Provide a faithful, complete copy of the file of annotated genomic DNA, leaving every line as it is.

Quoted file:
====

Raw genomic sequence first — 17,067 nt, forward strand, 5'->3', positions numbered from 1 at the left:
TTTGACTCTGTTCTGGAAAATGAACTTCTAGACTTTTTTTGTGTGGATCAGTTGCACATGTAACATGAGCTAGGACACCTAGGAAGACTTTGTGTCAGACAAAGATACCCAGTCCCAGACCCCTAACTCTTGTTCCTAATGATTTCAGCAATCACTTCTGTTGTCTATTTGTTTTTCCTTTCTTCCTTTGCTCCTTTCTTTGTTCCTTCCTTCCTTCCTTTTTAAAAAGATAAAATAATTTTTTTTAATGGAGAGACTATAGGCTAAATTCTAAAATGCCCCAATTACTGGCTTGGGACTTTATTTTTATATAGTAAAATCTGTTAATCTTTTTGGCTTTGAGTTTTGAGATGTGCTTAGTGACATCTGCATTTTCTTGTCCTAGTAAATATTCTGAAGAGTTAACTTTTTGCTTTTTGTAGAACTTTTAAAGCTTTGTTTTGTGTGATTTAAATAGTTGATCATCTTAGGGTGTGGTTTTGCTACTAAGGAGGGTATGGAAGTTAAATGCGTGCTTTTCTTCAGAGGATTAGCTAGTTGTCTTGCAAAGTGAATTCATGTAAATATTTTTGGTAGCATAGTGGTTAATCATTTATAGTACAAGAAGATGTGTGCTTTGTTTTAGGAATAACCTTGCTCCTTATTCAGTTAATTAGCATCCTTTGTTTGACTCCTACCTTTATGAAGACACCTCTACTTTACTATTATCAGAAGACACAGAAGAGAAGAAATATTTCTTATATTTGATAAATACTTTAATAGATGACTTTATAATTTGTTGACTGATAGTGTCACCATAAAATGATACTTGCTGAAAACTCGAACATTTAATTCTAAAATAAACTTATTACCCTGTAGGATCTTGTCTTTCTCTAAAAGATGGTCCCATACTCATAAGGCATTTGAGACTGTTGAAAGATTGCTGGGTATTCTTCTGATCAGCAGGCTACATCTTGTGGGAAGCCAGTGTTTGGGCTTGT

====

Raw genomic sequence first — 17,067 nt, forward strand, 5'->3', positions numbered from 1 at the left:
TTTGACTCTGTTCTGGAAAATGAACTTCTAGACTTTTTTTGTGTGGATCAGTTGCACATGTAACATGAGCTAGGACACCTAGGAAGACTTTGTGTCAGACAAAGATACCCAGTCCCAGACCCCTAACTCTTGTTCCTAATGATTTCAGCAATCACTTCTGTTGTCTATTTGTTTTTCCTTTCTTCCTTTGCTCCTTTCTTTGTTCCTTCCTTCCTTCCTTTTTAAAAAGATAAAATAATTTTTTTTAATGGAGAGACTATAGGCTAAATTCTAAAATGCCCCAATTACTGGCTTGGGACTTTATTTTTATATAGTAAAATCTGTTAATCTTTTTGGCTTTGAGTTTTGAGATGTGCTTAGTGACATCTGCATTTTCTTGTCCTAGTAAATATTCTGAAGAGTTAACTTTTTGCTTTTTGTAGAACTTTTAAAGCTTTGTTTTGTGTGATTTAAATAGTTGATCATCTTAGGGTGTGGTTTTGCTACTAAGGAGGGTATGGAAGTTAAATGCGTGCTTTTCTTCAGAGGATTAGCTAGTTGTCTTGCAAAGTGAATTCATGTAAATATTTTTGGTAGCATAGTGGTTAATCATTTATAGTACAAGAAGATGTGTGCTTTGTTTTAGGAATAACCTTGCTCCTTATTCAGTTAATTAGCATCCTTTGTTTGACTCCTACCTTTATGAAGACACCTCTACTTTACTATTATCAGAAGACACAGAAGAGAAGAAATATTTCTTATATTTGATAAATACTTTAATAGATGACTTTATAATTTGTTGACTGATAGTGTCACCATAAAATGATACTTGCTGAAAACTCGAACATTTAATTCTAAAATAAACTTATTACCCTGTAGGATCTTGTCTTTCTCTAAAAGATGGTCCCATACTCATAAGGCATTTGAGACTGTTGAAAGATTGCTGGGTATTCTTCTGATCAGCAGGCTACATCTTGTGGGAAGCCAGTGTTTGGGCTTGT